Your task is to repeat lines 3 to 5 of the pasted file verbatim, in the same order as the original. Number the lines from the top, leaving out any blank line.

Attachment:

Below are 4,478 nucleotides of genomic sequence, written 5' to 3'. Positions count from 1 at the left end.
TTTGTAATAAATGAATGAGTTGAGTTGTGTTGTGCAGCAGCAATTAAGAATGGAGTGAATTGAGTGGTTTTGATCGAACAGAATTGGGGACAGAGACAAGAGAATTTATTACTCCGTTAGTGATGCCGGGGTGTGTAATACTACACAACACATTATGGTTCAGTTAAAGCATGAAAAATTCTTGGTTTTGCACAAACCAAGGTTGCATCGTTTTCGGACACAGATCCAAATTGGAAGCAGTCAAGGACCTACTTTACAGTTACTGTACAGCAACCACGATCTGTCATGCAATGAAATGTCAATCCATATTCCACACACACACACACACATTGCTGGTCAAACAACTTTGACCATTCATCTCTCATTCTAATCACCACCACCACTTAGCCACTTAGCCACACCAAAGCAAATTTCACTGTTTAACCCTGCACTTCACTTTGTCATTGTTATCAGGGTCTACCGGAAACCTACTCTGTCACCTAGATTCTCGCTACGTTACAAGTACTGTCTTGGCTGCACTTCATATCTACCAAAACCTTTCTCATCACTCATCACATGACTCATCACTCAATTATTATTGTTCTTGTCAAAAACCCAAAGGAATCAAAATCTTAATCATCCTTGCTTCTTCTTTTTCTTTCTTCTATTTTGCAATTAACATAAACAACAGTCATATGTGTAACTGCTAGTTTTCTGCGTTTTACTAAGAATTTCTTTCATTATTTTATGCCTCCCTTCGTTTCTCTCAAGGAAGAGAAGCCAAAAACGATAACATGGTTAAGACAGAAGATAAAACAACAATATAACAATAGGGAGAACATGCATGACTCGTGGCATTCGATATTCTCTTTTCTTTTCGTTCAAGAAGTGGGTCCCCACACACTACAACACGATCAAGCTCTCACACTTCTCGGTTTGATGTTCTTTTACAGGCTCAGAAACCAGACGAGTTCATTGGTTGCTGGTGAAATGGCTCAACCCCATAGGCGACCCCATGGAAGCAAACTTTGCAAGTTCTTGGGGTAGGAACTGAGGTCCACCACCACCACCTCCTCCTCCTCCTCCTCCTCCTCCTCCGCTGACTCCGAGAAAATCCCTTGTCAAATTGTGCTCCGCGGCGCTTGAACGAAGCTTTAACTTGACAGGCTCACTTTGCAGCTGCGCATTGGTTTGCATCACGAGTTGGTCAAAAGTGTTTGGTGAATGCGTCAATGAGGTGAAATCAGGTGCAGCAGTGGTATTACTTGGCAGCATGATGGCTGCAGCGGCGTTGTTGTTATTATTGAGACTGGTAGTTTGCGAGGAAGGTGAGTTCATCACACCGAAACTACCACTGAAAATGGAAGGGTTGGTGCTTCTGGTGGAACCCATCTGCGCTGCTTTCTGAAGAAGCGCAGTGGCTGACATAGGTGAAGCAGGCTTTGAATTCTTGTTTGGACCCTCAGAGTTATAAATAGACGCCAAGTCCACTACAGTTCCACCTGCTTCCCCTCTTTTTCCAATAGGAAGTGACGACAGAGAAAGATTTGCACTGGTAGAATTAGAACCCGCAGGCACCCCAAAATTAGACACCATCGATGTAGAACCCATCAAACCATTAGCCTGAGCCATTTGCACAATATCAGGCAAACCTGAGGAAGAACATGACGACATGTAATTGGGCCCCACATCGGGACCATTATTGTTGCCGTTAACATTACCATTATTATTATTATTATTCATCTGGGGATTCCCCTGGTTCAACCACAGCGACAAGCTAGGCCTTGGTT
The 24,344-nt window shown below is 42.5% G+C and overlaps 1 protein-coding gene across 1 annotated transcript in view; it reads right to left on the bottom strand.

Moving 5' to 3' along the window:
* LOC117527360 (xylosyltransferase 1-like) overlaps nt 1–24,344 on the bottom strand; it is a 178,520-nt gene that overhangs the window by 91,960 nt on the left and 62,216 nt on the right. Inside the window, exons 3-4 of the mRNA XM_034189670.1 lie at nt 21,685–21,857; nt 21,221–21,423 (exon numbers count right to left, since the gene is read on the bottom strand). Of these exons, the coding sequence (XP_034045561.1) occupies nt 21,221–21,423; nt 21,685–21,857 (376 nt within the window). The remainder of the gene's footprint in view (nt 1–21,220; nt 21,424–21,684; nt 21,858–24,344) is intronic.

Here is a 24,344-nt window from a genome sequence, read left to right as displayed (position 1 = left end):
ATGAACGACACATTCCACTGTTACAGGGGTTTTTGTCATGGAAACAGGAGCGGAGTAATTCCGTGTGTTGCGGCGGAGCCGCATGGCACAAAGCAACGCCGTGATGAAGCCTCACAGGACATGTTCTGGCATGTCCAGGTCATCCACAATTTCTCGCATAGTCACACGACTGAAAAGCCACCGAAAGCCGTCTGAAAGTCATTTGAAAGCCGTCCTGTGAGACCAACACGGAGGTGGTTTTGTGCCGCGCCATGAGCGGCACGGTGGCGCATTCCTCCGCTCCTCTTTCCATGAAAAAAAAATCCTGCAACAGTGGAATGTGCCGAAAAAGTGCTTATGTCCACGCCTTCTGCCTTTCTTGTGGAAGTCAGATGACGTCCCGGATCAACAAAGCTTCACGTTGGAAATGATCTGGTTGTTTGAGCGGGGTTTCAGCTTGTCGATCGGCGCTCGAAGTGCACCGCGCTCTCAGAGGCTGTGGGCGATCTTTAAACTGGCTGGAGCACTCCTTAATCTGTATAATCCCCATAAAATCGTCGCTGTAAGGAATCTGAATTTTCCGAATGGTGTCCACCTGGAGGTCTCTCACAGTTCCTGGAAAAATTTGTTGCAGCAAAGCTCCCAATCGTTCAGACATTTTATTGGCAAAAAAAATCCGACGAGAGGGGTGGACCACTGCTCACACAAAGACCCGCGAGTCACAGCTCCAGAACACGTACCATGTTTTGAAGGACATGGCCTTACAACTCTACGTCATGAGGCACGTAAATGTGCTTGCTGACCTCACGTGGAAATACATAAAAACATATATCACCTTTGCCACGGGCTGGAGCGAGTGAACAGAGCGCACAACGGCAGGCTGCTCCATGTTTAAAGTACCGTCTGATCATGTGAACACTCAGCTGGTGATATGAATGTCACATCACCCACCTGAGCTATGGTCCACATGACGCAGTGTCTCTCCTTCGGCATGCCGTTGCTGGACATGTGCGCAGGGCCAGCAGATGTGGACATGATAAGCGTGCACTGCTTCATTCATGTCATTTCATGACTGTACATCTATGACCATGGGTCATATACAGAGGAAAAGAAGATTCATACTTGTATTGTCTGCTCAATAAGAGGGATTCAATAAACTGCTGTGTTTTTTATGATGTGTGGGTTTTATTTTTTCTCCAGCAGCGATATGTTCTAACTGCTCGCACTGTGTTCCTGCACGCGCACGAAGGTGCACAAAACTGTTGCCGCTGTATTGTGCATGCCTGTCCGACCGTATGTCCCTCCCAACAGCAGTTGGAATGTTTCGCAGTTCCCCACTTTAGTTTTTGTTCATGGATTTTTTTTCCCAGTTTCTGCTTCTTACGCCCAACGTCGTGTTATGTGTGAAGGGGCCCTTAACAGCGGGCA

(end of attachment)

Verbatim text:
The 24,344-nt window shown below is 42.5% G+C and overlaps 1 protein-coding gene across 1 annotated transcript in view; it reads right to left on the bottom strand.

Moving 5' to 3' along the window:
* LOC117527360 (xylosyltransferase 1-like) overlaps nt 1–24,344 on the bottom strand; it is a 178,520-nt gene that overhangs the window by 91,960 nt on the left and 62,216 nt on the right. Inside the window, exons 3-4 of the mRNA XM_034189670.1 lie at nt 21,685–21,857; nt 21,221–21,423 (exon numbers count right to left, since the gene is read on the bottom strand). Of these exons, the coding sequence (XP_034045561.1) occupies nt 21,221–21,423; nt 21,685–21,857 (376 nt within the window). The remainder of the gene's footprint in view (nt 1–21,220; nt 21,424–21,684; nt 21,858–24,344) is intronic.